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Danielle Page on Women and Orgasms

If you think your partner is faking her orgasms, here are some suggestions.

If you suspect that your woman faked an orgasm, what are some ways to talk to her about it? Here’s how to ask about it in a polite, dialogue-encouraging way, how to be at peace with the fact that your partner has faked orgasms in the past, and some reasons for why she might have done so.


Confidence and Your Sexuality


The first question is to honestly think about how confident you are in your sexual ability and with your sexuality, and are you possibly doing something that might be uncomfortable for her?

Women, many times, will fake having an orgasm because they don’t want to hurt their partner's feelings. You need to be able to show her you have the confidence in yourself to be able to work with her to help her achieve orgasm.

So, how do you get that confidence if you aren’t comfortable talking about that yourself? Realize that women often have a lot of difficulties achieving orgasm, especially when they are with their partner. It has no reflection on either person, it’s just the way it happens to be. It’s also a wonderful opportunity to heighten your ability to please her and take a journey of discovery together. It’s not about you not being good enough -- it’s about you wanting to be better and having the confidence to face that.

Once you have come to terms with that yourself, tell her that you want to be able to please her more than you currently are.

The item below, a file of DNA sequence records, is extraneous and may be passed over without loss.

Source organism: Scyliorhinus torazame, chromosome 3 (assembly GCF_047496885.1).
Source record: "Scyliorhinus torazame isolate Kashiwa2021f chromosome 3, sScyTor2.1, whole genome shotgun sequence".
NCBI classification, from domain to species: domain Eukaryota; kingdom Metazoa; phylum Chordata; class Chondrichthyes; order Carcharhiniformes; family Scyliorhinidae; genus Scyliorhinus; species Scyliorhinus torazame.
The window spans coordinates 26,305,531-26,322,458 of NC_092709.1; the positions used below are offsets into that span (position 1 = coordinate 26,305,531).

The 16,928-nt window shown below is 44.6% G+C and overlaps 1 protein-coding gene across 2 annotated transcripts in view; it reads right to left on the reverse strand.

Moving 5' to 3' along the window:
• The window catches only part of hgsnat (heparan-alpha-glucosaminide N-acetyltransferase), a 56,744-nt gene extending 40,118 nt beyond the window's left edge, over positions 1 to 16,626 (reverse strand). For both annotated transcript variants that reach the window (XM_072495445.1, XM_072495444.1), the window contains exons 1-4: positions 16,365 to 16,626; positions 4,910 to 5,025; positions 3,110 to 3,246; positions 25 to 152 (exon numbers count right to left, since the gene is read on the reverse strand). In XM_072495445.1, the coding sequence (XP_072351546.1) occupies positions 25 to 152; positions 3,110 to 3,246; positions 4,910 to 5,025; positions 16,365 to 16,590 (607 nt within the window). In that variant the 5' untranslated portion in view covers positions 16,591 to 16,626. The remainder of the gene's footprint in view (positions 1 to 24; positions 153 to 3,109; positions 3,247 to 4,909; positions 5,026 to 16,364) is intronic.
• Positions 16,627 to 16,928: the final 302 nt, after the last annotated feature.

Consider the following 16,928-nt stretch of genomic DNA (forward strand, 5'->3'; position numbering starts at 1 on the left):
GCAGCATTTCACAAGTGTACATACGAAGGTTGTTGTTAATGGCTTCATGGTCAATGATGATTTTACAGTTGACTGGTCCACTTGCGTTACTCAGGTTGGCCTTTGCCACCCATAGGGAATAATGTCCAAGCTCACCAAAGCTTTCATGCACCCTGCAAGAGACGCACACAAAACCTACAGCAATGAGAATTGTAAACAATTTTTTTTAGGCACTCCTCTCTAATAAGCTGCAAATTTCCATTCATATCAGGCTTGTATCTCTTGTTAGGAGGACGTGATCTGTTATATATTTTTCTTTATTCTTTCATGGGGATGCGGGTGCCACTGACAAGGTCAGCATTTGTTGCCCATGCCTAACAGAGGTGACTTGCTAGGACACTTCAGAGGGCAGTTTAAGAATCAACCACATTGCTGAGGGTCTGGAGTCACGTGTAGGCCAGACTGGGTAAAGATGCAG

Work Together with Her


Tell her you want to refine your abilities as a lover and would be honored if you could practice on her. Start with using your fingers, orally and sex toys. Make sure she can achieve orgasm with you focusing all your attention on her first. Also, understand that having an orgasm is ultimately her responsibility. Ask her if she can achieve orgasm by her self. If she’s not comfortable talking about that ask her to masturbate in front of you. Sometimes by doing that women become more comfortable sharing the experience when you’re stimulating them.

Only after you’ve been able to help her have orgasms (preferably multiple orgasms) via other means should you try this during intercourse. Also, understand that only about 25% or less of women can achieve orgasm from intercourse alone.

I recommend you first try to make sure she has at least 2 orgasms before you initiate intercourse. This will both increase the chances she can have more orgasms, and ensure she is adequately prepared for intercourse.

That brings up another point. Sometimes women have no pleasure from intercourse and experience pain. Vaginismus (pain during penetration) and vulvodynia (generalized pain in the entire region) are much more common that people realize because women are frequently embarrassed to talk about it. This can range from being mildly uncomfortable to unbearable. Women will sometimes fake orgasms just to hurry things up. This is where developing a close, honest relationship is important because this is an area she may need medical attention to improve. The good news is, this can usually be helped a great deal or completely resolved. But you have to talk about it first.


How common is it for a woman to be unable to orgasm during sex? What are some reasons why she's unable to do so? If your female partner tells you that she doesn't get off during sex, what are some ways to respond to that?


Studies indicate 75% or more women can’t achieve orgasm through intercourse alone. This is due to several reasons.

First, most women need clitoral stimulation to achieve orgasm. The distance between the glans of the clitoris and the opening of the vagina varies with women. Generally the closer the clitoris is to the vagina the more likely it will be stimulated during intercourse -- if you last long enough. Most women require 10-20 minutes of continual stimulation to achieve clitoral orgasm. So even if her anatomy is ideal for clitoral stimulation during intercourse, if you orgasm in 5 minutes she needed to go longer.